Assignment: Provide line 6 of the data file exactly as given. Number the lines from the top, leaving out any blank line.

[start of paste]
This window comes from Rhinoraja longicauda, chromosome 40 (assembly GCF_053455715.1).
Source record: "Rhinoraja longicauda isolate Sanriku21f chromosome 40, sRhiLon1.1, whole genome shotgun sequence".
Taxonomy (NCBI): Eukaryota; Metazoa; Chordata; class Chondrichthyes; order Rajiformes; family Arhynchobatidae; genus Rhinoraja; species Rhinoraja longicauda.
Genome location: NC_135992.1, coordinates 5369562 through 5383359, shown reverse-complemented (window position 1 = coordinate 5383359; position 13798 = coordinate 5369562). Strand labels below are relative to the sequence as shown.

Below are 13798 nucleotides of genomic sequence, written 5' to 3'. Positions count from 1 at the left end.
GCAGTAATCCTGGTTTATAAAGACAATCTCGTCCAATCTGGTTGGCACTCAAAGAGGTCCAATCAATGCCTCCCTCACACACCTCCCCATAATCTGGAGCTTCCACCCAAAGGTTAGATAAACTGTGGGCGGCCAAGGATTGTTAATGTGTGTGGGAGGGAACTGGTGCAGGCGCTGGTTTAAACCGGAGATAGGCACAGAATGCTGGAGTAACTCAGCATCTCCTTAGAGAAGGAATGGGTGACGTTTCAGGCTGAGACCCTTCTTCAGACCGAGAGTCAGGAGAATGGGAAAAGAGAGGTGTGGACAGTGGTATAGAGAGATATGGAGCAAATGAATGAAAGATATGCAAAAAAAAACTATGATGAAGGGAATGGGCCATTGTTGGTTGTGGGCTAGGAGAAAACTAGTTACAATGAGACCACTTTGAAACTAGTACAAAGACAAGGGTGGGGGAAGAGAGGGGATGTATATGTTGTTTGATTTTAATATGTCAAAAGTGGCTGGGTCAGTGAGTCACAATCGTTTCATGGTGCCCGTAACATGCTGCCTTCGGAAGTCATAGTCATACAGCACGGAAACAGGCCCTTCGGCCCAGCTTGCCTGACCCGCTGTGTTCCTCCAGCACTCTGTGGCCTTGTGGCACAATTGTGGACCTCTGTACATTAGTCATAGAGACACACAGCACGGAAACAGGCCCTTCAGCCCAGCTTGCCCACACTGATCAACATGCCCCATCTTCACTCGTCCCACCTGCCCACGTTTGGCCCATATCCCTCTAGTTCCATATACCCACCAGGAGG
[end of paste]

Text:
GCAGTAATCCTGGTTTATAAAGACAATCTCGTCCAATCTGGTTGGCACTCAAAGAGGTCCAATCAATGCCTCCCTCACACACCTCCCCATAATCTGGAGCTTCCACCCAAAGGTTAGATAAACTGTGGGCGGCCAAGGATTGTTAATGTGTGTGGGAGGGAACTGGTGCAGGCGCTGGTTTAAACCGGAGATAGGCACAGAATGCTGGAGTAACTCAGCATCTCCTTAGAGAAGGAATGGGTGACGTTTCAGGCTGAGACCCTTCTTCAGACCGAGAGTCAGGAGAATGGGAAAAGAGAGGTGTGGACAGTGGTATAGAGAGATATGGAGCAAATGAATGAAAGATATGCAAAAAAAAACTATGATGAAGGGAATGGGCCATTGTTGGTTGTGGGCTAGGAGAAAACTAGTTACAATGAGACCACTTTGAAACTAGTACAAAGACAAGGGTGGGGGAAGAGAGGGGATGTATATGTTGTTTGATTTTAATATGTCAAAAGTGGCTGGGTCAGTGAGTCACAATCGTTTCATGGTGCCCGTAACATGCTGCCTTCGGAAGTCATAGTCATACAGCACGGAAACAGGCCCTTCGGCCCAGCTTGCCTGACCCGCTGTGTTCCTCCAGCACTCTGTGGCCTTGTGGCACAATTGTGGACCTCTGTACATTAGTCATAGAGACACACAGCACGGAAACAGGCCCTTCAGCCCAGCTTGCCCACACTGATCAACATGCCCCATCTTCACTCGTCCCACCTGCCCACGTTTGGCCCATATCCCTCTAGTTCCATATACCCACCAGGAGG